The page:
The Central-Bank Inequality Excuse and Why It’s No Exoneration

By Karen Petrou

  • Although a new BIS report finally takes seriously the proposition that central banks may inadvertently increase economic inequality, it goes on to dismiss it because any inequality impact is said to be short-lived thanks to fiscal policy. 
  • However, neither short-lived inequality nor effective fiscal clean-up is substantiated by data in the U.S.
  • But, while the BIS at least acknowledges some inequality impact, the Federal Reserve is obdurate that it doesn’t make economic inequality even a little bit worse.  This means prolonged policy with still more profound anti-equality impact.

It is the purpose of this blog and my new book to show not just that monetary and regulatory policy may increase economic inequality, but also that the Fed’s policies since at least 2010 in fact did so.  This isn’t an academic exercise – it’s an effort to show as analytically as possible how monetary policy exacerbates inequality so monetary policy alters course before inequality’s systemic, political, and human cost grow still higher.  However, disciplined analytics that power up effective advocacy must be open to correction.  This blog post thus looks first at a new, if halting, acknowledgement of at least some inequality impact from the Bank for International Settlements and then the Fed’s still-stout denial that it has any responsibility for the growing U.S. wealth and income divide.

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Fiscal Policy’s Futile Equality Expectation on Its Own

By Karen Petrou

  • Distributional data show clearly that, fiscal stimulus notwithstanding, the U.S. was still more economically unequal in 2020.
  • Only fiscal policy once combined also with progressive financial policy will put the inequality engine into reverse.

As we have noted before, the Fed’s new Distributional Financial Accounts of the United States (DFA) is a definitive source of economic-equality data we hope the Fed will not just compile, but also use for policy-making purposes.  The latest edition of the DFA demonstrates yet again why distributional data are so compelling, showing now the profound challenge even unprecedented fiscal policy on its own faces slowing down the inexorable engine of inequality.  Still more fiscal stimulus in 2021 will boost absolute income and wealth numbers a bit at some benefit to low-, moderate-, and even middle-income households.  Still, the upward march of financial markets powered in large part by Fed policy inexorably widens the inequality gap.  No matter the “crust of bread and such” from fiscal programs, inequality still increases the slow pace of economic growth, the risk of financial crises, and the odds that the electorate will be even angrier in 2024 than 2020.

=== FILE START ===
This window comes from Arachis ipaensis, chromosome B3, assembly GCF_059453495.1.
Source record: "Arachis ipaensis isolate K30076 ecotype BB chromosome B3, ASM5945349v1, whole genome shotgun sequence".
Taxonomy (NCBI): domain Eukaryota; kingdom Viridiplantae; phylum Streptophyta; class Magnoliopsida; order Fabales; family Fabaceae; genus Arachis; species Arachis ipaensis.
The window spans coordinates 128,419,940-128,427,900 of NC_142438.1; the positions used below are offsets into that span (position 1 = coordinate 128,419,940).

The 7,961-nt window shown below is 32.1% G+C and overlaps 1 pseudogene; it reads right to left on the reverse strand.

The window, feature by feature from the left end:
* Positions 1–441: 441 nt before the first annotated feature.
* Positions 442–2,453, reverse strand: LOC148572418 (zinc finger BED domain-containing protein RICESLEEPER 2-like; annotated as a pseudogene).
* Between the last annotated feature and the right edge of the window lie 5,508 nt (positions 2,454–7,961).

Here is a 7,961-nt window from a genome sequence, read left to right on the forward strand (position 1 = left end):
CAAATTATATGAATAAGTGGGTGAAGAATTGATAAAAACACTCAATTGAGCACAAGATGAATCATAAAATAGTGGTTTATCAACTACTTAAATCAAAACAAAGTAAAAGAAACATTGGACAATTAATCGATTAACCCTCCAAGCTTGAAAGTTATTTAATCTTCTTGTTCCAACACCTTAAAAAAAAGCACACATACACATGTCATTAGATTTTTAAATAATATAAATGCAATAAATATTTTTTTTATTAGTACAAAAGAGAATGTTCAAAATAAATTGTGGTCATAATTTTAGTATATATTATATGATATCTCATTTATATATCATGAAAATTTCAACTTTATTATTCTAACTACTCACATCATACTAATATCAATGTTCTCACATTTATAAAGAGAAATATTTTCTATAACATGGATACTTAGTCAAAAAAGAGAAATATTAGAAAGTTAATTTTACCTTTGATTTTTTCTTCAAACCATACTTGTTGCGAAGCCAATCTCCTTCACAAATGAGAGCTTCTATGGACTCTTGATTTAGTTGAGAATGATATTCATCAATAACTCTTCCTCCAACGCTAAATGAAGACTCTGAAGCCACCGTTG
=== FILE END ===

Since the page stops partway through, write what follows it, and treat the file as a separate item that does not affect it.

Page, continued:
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Of Money and Madness

By Karen Petrou

  • In 1975, the rewards of national economic growth were evenly distributed regardless of income.  By 2018, most Americans lost their fair share based on per capita GDP.
  • The cost of lost income due to increased inequality to the bottom 90% over this period amounts to $2.5 trillion compared to what it would have been if GDP had remained as equitably distributed as it was before 1975.
  • Looked at another way, the majority of U.S. workers never shared in the economic growth from 1975 to 2018.
  • It may seem that racial disparities in U.S. income improved over this period, but this wasn’t the result of a society become more fair, if not also economically more equal.  In fact, racial disparity dropped not because Black male workers with below-median income held their own, but because white men did worse than before.  The same phenomenon erases what appears to be a drop in the gender gap for working women who did a bit better – largely due to more working hours – than men.
  • Fed policy premised on aggregates and averages as well as the benefits of GDP growth without regard to distributional realities is not only doomed to fail, but sure to continue to exacerbate inequality.
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Central Bankers Can Do More Than Just Care about Economic Inequality

By Karen Petrou

  • New evidence reinforces monetary policy’s distributional impact.
  • Monetary policy can also be redesigned to ensure that its distributional impact enhances equality instead of – as now – making it worse.
  • More evidence also reinforces the link between unequal monetary policy and slow growth.
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How Inequality, Not Polling, Predicted the 2020 Election

By Karen Petrou

Perhaps nothing is as startling about the 2020 election as the bad calls pollsters made up to the minute votes were counted.  One might have thought all the mistakes that led to similar 2016 gaffes were corrected – pollsters certainly said so – but they weren’t and the reason why is sad, but simple.  The political-science models on which polling is premised are, like monetary-policy models and so much conventional wisdom, predicated on the vibrant U.S. middle class that once was but is no more.  As we showed early on the economic inequality blog, economic inequality breeds not just acute political polarization, but also a strongly right-leaning shift in voter sentiment.  No wonder – American voters denied the iconic promise of modest economic security and inter-generational mobility are angry.  The more they see prosperity enjoyed by only a few and often a progressive few at that, the angrier they get.  Add in COVID, and this is a witch’s brew of economic despair, social anger, political polarization, and national instability.

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